fMRI Evidence for Modality-Specific Processing of Conceptual Knowledge on Six Modalities

Simmons, W.K., Pecher, D., Hamann, S.B., Zeelenberg, R. and Barsalou, L.W. (2003) fMRI Evidence for Modality-Specific Processing of Conceptual Knowledge on Six Modalities. In: Meeting of the Society for Cognitive Neuroscience, New York, NY, USA, Mar 2003,

112685.pdf - Accepted Version



Traditional theories assume that amodal representations, such as feature lists and semantic networks, represent conceptual knowledge about the world. According to this view, the sensory, motor, and introspective states that arise during perception and action are irrelevant to representing knowledge. Instead the conceptual system lies outside modality-specific systems and operates according to different principles. Increasingly, however, researchers report that modality-specific systems become active during purely conceptual tasks, suggesting that these systems play central roles in representing knowledge (for a review, see Martin, 2001, Handbook of Functional Neuroimaging of Cognition). In particular, researchers report that the visual system becomes active while processing visual properties, and that the motor system becomes active while processing action properties. The present study corroborates and extends these findings. During fMRI, subjects verified whether or not properties could potentially be true of concepts (e.g., BLENDER-loud). Subjects received only linguistic stimuli, and nothing was said about using imagery. Highly related false properties were used on false trials to block word association strategies (e.g., BUFFALOwinged). To assess the full extent of the modality-specific hypothesis, properties were verified on each of six modalities. Examples include GEMSTONE-glittering (vision), BLENDER-loud (audition), FAUCET-turned (motor), MARBLE-cool (touch), CUCUMBER-bland (taste), and SOAP-perfumed (smell). Neural activity during property verification was compared to a lexical decision baseline. For all six sets of the modalityspecific properties, significant activation was observed in the respective neural system. Finding modality-specific processing across six modalities contributes to the growing conclusion that knowledge is grounded in modality-specific systems of the brain.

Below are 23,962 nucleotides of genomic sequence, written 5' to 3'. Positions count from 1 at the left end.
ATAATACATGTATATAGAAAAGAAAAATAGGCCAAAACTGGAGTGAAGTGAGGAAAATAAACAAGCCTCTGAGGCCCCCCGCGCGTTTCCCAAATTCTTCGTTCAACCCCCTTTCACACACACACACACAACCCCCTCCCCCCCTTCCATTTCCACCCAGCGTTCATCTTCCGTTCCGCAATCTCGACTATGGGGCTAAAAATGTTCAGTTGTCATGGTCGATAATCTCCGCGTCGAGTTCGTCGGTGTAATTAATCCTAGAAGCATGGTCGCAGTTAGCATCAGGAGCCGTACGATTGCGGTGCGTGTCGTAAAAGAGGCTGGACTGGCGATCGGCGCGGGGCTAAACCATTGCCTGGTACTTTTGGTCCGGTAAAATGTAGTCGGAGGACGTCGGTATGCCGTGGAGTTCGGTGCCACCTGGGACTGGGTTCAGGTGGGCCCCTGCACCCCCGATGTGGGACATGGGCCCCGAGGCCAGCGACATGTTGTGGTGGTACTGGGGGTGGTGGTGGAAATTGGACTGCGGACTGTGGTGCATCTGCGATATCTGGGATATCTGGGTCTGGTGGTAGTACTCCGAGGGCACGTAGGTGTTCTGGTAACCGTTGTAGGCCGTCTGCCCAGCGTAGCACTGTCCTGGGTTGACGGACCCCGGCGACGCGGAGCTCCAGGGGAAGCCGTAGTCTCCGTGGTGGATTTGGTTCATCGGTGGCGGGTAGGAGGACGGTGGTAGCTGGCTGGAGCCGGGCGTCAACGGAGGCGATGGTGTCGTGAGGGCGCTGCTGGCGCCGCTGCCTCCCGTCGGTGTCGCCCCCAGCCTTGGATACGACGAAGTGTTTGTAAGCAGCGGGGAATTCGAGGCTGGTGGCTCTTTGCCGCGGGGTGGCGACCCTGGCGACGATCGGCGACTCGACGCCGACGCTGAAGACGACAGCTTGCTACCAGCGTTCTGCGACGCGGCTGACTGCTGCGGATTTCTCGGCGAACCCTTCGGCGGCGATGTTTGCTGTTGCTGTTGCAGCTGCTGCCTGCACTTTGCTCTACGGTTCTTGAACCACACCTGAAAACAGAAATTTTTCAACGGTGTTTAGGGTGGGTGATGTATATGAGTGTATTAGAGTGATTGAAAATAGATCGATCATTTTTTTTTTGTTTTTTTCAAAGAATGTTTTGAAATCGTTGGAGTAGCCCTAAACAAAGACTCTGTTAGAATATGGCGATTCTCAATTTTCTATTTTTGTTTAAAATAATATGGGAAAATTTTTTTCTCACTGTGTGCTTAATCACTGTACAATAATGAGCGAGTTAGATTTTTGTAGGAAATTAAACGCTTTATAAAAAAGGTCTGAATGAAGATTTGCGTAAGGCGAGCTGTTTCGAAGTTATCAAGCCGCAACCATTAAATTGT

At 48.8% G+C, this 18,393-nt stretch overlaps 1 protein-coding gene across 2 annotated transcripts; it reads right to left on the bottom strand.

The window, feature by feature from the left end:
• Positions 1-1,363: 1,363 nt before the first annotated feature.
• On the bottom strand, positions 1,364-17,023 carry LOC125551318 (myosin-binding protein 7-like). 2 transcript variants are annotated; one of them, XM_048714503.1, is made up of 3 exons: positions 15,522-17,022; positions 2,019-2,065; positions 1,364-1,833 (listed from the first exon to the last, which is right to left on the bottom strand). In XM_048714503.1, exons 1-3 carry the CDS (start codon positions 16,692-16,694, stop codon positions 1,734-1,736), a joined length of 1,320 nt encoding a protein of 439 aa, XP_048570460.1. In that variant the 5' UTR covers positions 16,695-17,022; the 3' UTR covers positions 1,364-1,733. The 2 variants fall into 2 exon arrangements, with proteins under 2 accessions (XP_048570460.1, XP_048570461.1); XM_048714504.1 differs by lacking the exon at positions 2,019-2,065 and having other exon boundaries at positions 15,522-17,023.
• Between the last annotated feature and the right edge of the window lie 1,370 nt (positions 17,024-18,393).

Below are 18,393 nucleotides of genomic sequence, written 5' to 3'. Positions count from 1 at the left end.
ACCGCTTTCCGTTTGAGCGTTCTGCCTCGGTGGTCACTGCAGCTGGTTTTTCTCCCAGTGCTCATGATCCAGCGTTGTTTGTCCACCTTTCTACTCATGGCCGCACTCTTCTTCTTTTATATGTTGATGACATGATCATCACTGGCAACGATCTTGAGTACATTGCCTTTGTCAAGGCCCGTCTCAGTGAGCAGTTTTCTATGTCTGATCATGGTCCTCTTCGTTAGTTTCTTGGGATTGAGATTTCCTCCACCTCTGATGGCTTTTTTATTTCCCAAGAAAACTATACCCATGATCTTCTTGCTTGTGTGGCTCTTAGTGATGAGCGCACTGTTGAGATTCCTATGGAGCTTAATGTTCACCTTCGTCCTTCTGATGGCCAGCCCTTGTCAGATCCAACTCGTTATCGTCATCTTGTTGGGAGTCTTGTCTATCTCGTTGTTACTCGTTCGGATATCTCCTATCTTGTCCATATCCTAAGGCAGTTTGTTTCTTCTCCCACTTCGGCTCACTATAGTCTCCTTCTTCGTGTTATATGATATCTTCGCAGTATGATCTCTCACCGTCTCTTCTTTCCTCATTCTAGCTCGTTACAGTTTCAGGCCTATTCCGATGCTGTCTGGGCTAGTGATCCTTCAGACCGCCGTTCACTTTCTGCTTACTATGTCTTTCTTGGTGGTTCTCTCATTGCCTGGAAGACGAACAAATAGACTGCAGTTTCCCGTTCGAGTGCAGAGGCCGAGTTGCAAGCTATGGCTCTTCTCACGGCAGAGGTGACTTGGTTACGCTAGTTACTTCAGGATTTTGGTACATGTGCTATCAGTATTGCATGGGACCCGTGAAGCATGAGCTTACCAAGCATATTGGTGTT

Item Type:Conference Proceedings
Glasgow Author(s) Enlighten ID:Barsalou, Professor Lawrence
Authors: Simmons, W.K., Pecher, D., Hamann, S.B., Zeelenberg, R., and Barsalou, L.W.
College/School:College of Science and Engineering > School of Psychology
Copyright Holders:Copyright © 2003 The Authors
Publisher Policy:Reproduced with the permission of the authors

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